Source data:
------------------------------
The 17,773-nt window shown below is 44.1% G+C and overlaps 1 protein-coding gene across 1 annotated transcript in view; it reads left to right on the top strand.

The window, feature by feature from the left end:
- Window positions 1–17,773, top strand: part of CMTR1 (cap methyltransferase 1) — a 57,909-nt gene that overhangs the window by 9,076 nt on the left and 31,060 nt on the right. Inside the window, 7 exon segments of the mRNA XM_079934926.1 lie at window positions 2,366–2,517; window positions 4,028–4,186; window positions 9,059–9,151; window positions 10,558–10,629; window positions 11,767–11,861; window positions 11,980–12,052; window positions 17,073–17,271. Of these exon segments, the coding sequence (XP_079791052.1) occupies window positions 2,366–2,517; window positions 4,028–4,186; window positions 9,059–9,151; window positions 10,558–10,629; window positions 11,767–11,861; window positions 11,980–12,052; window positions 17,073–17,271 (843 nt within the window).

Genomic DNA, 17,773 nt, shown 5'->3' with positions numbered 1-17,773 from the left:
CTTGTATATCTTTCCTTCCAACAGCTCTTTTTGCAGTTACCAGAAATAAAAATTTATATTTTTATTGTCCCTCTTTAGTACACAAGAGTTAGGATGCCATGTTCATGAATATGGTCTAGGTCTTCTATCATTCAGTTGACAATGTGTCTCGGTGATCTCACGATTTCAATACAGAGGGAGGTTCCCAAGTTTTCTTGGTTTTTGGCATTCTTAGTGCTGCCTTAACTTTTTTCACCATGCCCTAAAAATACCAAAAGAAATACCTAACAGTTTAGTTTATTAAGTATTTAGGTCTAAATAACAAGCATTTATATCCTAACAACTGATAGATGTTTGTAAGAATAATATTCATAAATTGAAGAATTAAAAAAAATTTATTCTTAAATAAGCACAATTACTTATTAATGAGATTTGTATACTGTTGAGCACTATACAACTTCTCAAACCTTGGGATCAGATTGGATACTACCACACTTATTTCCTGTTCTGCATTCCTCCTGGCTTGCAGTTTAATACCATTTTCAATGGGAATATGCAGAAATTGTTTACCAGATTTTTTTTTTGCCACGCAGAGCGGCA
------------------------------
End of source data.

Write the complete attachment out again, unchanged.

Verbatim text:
The 17,773-nt window shown below is 44.1% G+C and overlaps 1 protein-coding gene across 1 annotated transcript in view; it reads left to right on the top strand.

The window, feature by feature from the left end:
- Window positions 1–17,773, top strand: part of CMTR1 (cap methyltransferase 1) — a 57,909-nt gene that overhangs the window by 9,076 nt on the left and 31,060 nt on the right. Inside the window, 7 exon segments of the mRNA XM_079934926.1 lie at window positions 2,366–2,517; window positions 4,028–4,186; window positions 9,059–9,151; window positions 10,558–10,629; window positions 11,767–11,861; window positions 11,980–12,052; window positions 17,073–17,271. Of these exon segments, the coding sequence (XP_079791052.1) occupies window positions 2,366–2,517; window positions 4,028–4,186; window positions 9,059–9,151; window positions 10,558–10,629; window positions 11,767–11,861; window positions 11,980–12,052; window positions 17,073–17,271 (843 nt within the window).

Genomic DNA, 17,773 nt, shown 5'->3' with positions numbered 1-17,773 from the left:
CTTGTATATCTTTCCTTCCAACAGCTCTTTTTGCAGTTACCAGAAATAAAAATTTATATTTTTATTGTCCCTCTTTAGTACACAAGAGTTAGGATGCCATGTTCATGAATATGGTCTAGGTCTTCTATCATTCAGTTGACAATGTGTCTCGGTGATCTCACGATTTCAATACAGAGGGAGGTTCCCAAGTTTTCTTGGTTTTTGGCATTCTTAGTGCTGCCTTAACTTTTTTCACCATGCCCTAAAAATACCAAAAGAAATACCTAACAGTTTAGTTTATTAAGTATTTAGGTCTAAATAACAAGCATTTATATCCTAACAACTGATAGATGTTTGTAAGAATAATATTCATAAATTGAAGAATTAAAAAAAATTTATTCTTAAATAAGCACAATTACTTATTAATGAGATTTGTATACTGTTGAGCACTATACAACTTCTCAAACCTTGGGATCAGATTGGATACTACCACACTTATTTCCTGTTCTGCATTCCTCCTGGCTTGCAGTTTAATACCATTTTCAATGGGAATATGCAGAAATTGTTTACCAGATTTTTTTTTTGCCACGCAGAGCGGCA